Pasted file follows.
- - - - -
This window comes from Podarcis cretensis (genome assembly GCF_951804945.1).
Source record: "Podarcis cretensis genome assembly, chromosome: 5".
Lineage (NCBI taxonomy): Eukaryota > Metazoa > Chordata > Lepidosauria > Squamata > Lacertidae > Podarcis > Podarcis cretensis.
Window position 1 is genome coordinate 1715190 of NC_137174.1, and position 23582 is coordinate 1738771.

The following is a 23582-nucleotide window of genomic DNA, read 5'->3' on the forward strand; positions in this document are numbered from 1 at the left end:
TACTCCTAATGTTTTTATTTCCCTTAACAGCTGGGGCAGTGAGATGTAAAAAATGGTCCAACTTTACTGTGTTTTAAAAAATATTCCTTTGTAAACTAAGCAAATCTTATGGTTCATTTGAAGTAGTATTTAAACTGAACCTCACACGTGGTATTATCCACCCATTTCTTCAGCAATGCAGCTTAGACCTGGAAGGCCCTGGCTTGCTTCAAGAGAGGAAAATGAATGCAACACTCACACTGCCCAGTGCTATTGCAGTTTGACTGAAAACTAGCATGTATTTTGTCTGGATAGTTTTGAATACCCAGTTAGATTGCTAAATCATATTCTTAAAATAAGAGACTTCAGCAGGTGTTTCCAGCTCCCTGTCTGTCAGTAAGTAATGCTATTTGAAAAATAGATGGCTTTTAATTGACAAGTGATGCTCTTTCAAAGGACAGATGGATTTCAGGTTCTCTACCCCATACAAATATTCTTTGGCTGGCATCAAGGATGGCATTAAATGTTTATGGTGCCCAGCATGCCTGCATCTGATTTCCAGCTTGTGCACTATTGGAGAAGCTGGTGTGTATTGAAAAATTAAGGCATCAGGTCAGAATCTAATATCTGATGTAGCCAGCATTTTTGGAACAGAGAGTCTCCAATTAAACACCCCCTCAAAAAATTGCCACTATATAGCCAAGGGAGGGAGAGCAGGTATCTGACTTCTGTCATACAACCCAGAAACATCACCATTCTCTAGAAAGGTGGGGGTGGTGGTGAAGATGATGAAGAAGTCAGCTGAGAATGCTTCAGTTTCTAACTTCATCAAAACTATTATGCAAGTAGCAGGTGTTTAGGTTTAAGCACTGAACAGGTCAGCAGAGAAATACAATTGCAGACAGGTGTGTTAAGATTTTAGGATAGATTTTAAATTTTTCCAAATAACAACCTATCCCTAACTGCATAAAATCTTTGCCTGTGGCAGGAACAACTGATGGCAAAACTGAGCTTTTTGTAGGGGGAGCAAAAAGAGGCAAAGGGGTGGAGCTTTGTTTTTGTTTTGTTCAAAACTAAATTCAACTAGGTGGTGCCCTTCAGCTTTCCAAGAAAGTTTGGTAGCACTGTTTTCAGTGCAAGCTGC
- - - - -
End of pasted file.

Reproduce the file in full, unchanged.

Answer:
This window comes from Podarcis cretensis (genome assembly GCF_951804945.1).
Source record: "Podarcis cretensis genome assembly, chromosome: 5".
Lineage (NCBI taxonomy): Eukaryota > Metazoa > Chordata > Lepidosauria > Squamata > Lacertidae > Podarcis > Podarcis cretensis.
Window position 1 is genome coordinate 1715190 of NC_137174.1, and position 23582 is coordinate 1738771.

The following is a 23582-nucleotide window of genomic DNA, read 5'->3' on the forward strand; positions in this document are numbered from 1 at the left end:
TACTCCTAATGTTTTTATTTCCCTTAACAGCTGGGGCAGTGAGATGTAAAAAATGGTCCAACTTTACTGTGTTTTAAAAAATATTCCTTTGTAAACTAAGCAAATCTTATGGTTCATTTGAAGTAGTATTTAAACTGAACCTCACACGTGGTATTATCCACCCATTTCTTCAGCAATGCAGCTTAGACCTGGAAGGCCCTGGCTTGCTTCAAGAGAGGAAAATGAATGCAACACTCACACTGCCCAGTGCTATTGCAGTTTGACTGAAAACTAGCATGTATTTTGTCTGGATAGTTTTGAATACCCAGTTAGATTGCTAAATCATATTCTTAAAATAAGAGACTTCAGCAGGTGTTTCCAGCTCCCTGTCTGTCAGTAAGTAATGCTATTTGAAAAATAGATGGCTTTTAATTGACAAGTGATGCTCTTTCAAAGGACAGATGGATTTCAGGTTCTCTACCCCATACAAATATTCTTTGGCTGGCATCAAGGATGGCATTAAATGTTTATGGTGCCCAGCATGCCTGCATCTGATTTCCAGCTTGTGCACTATTGGAGAAGCTGGTGTGTATTGAAAAATTAAGGCATCAGGTCAGAATCTAATATCTGATGTAGCCAGCATTTTTGGAACAGAGAGTCTCCAATTAAACACCCCCTCAAAAAATTGCCACTATATAGCCAAGGGAGGGAGAGCAGGTATCTGACTTCTGTCATACAACCCAGAAACATCACCATTCTCTAGAAAGGTGGGGGTGGTGGTGAAGATGATGAAGAAGTCAGCTGAGAATGCTTCAGTTTCTAACTTCATCAAAACTATTATGCAAGTAGCAGGTGTTTAGGTTTAAGCACTGAACAGGTCAGCAGAGAAATACAATTGCAGACAGGTGTGTTAAGATTTTAGGATAGATTTTAAATTTTTCCAAATAACAACCTATCCCTAACTGCATAAAATCTTTGCCTGTGGCAGGAACAACTGATGGCAAAACTGAGCTTTTTGTAGGGGGAGCAAAAAGAGGCAAAGGGGTGGAGCTTTGTTTTTGTTTTGTTCAAAACTAAATTCAACTAGGTGGTGCCCTTCAGCTTTCCAAGAAAGTTTGGTAGCACTGTTTTCAGTGCAAGCTGC